Page:The new British province of South Australia.djvu/42

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wish to estimate fully the advantages of his discoveries.

Such extracts only have been made here, as are necessary to throw light on the tract of country immediately under investigation.

Account of Soil, &c.—From the 132° of East long, to Coffin's Bay situated in 135° 15', nothing very important is known of the character of the shore or land. Some large inlets called Fowler's Bay, Denial Bay, Smoky Bay, and Streaky Bay, and a large lagoon seen by Captain Flinders from the mast-head near Point Weyland, are the only indications of valuable roadsteads or rivers.

These inlets have never been thoroughly examined, though Captain Flinders remarks he found in one part "much refuse from the shore, as well as sea-weed floating about, by which some hope of finding a river was entertained;" and subsequently, "besides quantities of grass and branches of trees or bushes floating in the water, there was a number of long gauze-winged insects topping about the surface, such as frequent freshwater lakes and swamps." He also saw smokes rising in various places. In proof of the insufficiency of his survey, Captain Flinders says, "my examination was tolerably minute to be done wholly in a ship, but much still remained which boats would best accomplish, to make the surveys complete, especially in the bays of the main land."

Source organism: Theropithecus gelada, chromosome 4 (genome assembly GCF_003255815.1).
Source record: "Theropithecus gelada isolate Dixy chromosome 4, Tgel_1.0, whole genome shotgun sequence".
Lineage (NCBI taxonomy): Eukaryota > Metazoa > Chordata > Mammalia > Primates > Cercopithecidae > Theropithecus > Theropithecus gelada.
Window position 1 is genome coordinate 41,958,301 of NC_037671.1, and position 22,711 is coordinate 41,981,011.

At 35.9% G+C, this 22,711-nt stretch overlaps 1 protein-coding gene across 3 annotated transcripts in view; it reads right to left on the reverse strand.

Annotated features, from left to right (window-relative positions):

The only account given of Coffin's Bay is by Captain Flinders; we cannot therefore do better than quote the entire passage from his work, vol. i. p. 127.

"Coffin's Bay extends four or five leagues to the south-eastward from Point Sir Isaac; but I do not think that any stream more considerable than perhaps a small rill from the back land falls into it, since sandy cliffs and beach were seen nearly all round. On the east side of the entrance, the shore rises quickly from the beach to hills of considerable height, well covered with wood. The highest of these hills I called Mount